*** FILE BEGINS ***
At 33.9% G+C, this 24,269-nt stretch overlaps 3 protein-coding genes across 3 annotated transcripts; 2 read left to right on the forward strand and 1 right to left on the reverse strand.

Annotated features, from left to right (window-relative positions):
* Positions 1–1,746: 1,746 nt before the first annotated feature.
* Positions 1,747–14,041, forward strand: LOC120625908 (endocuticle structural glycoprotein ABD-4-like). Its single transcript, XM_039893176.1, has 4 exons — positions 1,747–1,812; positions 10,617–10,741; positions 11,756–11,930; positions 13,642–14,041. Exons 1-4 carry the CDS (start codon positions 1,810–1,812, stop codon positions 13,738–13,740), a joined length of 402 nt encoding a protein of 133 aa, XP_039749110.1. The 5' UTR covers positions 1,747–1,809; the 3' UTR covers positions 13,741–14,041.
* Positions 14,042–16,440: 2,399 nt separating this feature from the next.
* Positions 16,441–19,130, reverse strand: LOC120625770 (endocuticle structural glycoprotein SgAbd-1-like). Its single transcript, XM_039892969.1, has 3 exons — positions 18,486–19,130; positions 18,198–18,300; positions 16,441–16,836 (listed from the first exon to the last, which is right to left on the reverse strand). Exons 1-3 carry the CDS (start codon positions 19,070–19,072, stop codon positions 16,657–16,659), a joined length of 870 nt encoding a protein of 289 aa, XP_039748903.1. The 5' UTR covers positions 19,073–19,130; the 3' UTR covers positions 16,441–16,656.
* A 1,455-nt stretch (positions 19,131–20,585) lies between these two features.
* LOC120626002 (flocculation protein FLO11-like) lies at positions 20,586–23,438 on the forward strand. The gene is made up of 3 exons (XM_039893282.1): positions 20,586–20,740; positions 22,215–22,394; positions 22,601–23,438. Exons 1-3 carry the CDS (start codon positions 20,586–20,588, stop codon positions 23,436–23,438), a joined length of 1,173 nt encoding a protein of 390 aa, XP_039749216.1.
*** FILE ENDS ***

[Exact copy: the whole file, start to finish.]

At 33.9% G+C, this 24,269-nt stretch overlaps 3 protein-coding genes across 3 annotated transcripts; 2 read left to right on the forward strand and 1 right to left on the reverse strand.

Annotated features, from left to right (window-relative positions):
* Positions 1–1,746: 1,746 nt before the first annotated feature.
* Positions 1,747–14,041, forward strand: LOC120625908 (endocuticle structural glycoprotein ABD-4-like). Its single transcript, XM_039893176.1, has 4 exons — positions 1,747–1,812; positions 10,617–10,741; positions 11,756–11,930; positions 13,642–14,041. Exons 1-4 carry the CDS (start codon positions 1,810–1,812, stop codon positions 13,738–13,740), a joined length of 402 nt encoding a protein of 133 aa, XP_039749110.1. The 5' UTR covers positions 1,747–1,809; the 3' UTR covers positions 13,741–14,041.
* Positions 14,042–16,440: 2,399 nt separating this feature from the next.
* Positions 16,441–19,130, reverse strand: LOC120625770 (endocuticle structural glycoprotein SgAbd-1-like). Its single transcript, XM_039892969.1, has 3 exons — positions 18,486–19,130; positions 18,198–18,300; positions 16,441–16,836 (listed from the first exon to the last, which is right to left on the reverse strand). Exons 1-3 carry the CDS (start codon positions 19,070–19,072, stop codon positions 16,657–16,659), a joined length of 870 nt encoding a protein of 289 aa, XP_039748903.1. The 5' UTR covers positions 19,073–19,130; the 3' UTR covers positions 16,441–16,656.
* A 1,455-nt stretch (positions 19,131–20,585) lies between these two features.
* LOC120626002 (flocculation protein FLO11-like) lies at positions 20,586–23,438 on the forward strand. The gene is made up of 3 exons (XM_039893282.1): positions 20,586–20,740; positions 22,215–22,394; positions 22,601–23,438. Exons 1-3 carry the CDS (start codon positions 20,586–20,588, stop codon positions 23,436–23,438), a joined length of 1,173 nt encoding a protein of 390 aa, XP_039749216.1.